The problem with irony and satire is the dumb motherfuckers don't get it.
— Ray Wylie Hubbard
Try explaining Hitler
to a kid.
It's a chillingly accurate documentary.
...just in case there's anyone from the Mail On Sunday
watching this, I was using an exaggerated form of the rhetoric and implied values of Top Gear
to satirize the rhetoric and the implied values of Top Gear
. And it is a shame to break character to explain that, but hopefully it will save you a long, tedious exchange of emails.
When, many years ago, I was given this book, I thought it was a satire
. I learned later that it was the first work of a distinguished sociologist. Otherwise, when we look closely enough into a society, we know is not Utopia
and its fair description
runs the risk of border on satire
Imagine if, in 1729, there had been a number of letters to the editor by various authors proposing that Irish children be exterminated and eaten. Imagine that laws of that nature were being seriously debated in Parliament, and that one of the parties had made it a part of their platform. While the laws were being regularly defeated, opponents still had to stand up and seriously debate why it was unethical to eat babies. Imagine that a candidate for prime minister actually solemnly suggested that we ought to at least consider the merits of eating Irish children.
In that context, Swift's essay would have fallen flat as a cowflop dropped from the Tower of London. His efforts to use straight-faced absurdity and hyperbole and satire to expose the lesser injustices of the time would not have succeeded at all. The invisible quotation marks would be undetectable, because there would have been a substantial background of equivalent proposals given in absolute seriousness.
Most of the themes in my comic strip "Dilbert
" involve workplace situations. I routinely include bizarre and unworldly elements
such as talking animals, troll-like accountants, and employees turning into dishrags after the life-force has been drained from their bodies. And yet the comment I hear most often is: 'That's just like my company.'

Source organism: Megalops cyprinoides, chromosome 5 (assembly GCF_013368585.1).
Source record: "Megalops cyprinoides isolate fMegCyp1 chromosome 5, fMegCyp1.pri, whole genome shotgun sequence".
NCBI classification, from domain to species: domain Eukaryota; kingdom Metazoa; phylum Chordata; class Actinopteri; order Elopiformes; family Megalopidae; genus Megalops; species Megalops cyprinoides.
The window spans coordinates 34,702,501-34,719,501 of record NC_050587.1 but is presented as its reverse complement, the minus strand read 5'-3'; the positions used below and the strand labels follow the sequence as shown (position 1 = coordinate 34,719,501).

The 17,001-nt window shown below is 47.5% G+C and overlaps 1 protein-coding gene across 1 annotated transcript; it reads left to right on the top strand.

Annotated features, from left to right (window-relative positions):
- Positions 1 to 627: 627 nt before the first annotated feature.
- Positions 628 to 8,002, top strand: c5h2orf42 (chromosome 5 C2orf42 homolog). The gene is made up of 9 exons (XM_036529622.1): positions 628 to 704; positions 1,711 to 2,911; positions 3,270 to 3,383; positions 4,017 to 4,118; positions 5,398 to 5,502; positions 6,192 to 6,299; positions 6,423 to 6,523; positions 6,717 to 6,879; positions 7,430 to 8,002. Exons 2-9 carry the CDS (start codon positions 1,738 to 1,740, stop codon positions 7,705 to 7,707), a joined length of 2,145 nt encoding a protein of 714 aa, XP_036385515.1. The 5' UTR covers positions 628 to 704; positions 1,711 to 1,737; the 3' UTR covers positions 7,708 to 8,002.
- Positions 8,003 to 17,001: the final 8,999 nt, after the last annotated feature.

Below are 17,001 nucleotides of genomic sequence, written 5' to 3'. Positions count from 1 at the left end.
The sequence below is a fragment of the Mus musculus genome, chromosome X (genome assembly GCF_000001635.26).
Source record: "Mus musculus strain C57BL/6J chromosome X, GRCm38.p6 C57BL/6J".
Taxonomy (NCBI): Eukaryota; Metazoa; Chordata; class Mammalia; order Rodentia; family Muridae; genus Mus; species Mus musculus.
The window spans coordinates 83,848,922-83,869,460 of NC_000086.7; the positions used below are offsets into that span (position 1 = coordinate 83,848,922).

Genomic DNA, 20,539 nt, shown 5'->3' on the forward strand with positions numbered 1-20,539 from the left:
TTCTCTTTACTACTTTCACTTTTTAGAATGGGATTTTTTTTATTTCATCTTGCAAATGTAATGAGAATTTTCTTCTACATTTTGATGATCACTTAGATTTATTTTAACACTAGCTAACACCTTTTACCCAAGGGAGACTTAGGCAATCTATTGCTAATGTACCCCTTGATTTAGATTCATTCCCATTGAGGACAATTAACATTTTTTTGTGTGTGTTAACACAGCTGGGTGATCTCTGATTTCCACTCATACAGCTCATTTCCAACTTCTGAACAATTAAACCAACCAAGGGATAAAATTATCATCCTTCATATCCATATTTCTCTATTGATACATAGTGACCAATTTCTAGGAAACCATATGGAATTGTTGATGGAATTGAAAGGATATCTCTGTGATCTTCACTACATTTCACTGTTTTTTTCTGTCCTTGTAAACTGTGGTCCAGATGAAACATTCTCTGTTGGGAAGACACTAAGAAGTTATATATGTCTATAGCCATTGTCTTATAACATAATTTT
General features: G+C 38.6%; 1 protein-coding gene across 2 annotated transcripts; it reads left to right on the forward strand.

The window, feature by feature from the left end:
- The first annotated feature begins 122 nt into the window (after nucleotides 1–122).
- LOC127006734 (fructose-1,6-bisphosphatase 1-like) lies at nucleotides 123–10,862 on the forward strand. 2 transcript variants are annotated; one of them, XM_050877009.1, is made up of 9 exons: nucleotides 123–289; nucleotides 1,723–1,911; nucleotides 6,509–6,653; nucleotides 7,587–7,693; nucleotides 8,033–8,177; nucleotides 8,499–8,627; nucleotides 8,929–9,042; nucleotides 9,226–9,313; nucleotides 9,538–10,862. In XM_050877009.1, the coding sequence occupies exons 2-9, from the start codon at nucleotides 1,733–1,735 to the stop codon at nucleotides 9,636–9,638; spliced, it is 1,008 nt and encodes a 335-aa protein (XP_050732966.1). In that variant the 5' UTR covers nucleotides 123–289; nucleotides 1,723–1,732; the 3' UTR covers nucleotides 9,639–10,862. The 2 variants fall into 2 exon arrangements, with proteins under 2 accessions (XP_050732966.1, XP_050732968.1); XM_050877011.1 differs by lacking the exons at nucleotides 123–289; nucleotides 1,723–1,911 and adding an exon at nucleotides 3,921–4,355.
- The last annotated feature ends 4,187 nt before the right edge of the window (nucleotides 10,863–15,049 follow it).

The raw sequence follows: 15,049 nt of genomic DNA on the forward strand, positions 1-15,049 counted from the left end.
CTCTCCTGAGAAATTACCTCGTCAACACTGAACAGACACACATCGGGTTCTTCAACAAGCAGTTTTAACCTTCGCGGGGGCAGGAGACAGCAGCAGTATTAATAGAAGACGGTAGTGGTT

— Scott Adams, The Dilbert Principle
Next to George Carlin, the greatest comedian who has ever lived. Only difference is that he belongs in a straitjacket.
I love the title SLAM DUNK'N HOES
. It sounds like something Newt Gingrich would guess if you held a gun to his head and told him to name a rap album.
Now I have obviously never been a big fan of "T-Swizzle", as we used to call her as a joke (but now it seems like maybe it isn't
If the video was intended to be a parody of teen pop convention, it would be on par with some of the best SNL
Digital Shorts by Lonely Island
is such an amazing satire most critics
didn't even realize it was one. And when someone can't tell that Psychic Gestapo Doogie Howser
isn't serious, they can't even be trusted to watch movies for a living.
Hilariously, Jennifer just sighs upon hearing the news that her cousin can turn into a seven-foot-tall green rage monster
. He says heís being hunted by the government and is in great danger. Jennifer says she knows what danger is like, because thereís a 'crime mob' currently after her. And while this dialogue may sound clunky, itís actually pretty close to whatís in the original comic.
Hereís what got the 'Oh come on' out of me: The Thing tells a story about the Wrecker literally killing a bus full of five year-olds.
Welcome to the Heroic Age, everybody! ...The only way you could make it crazier is if it was 'a bus full of disabled but hopeful kindergarten kids who were on their way to a puppy farm on Motherís Day.' Itís almost as though [Paul]
Jenkins is doing it on purpose to create an extremely dark comedy
, parodying the overblown super-seriousness and ultraviolence
thatís currently in vogue in comics, but if he is, itís so close to the source material that itís impossible for me to tell.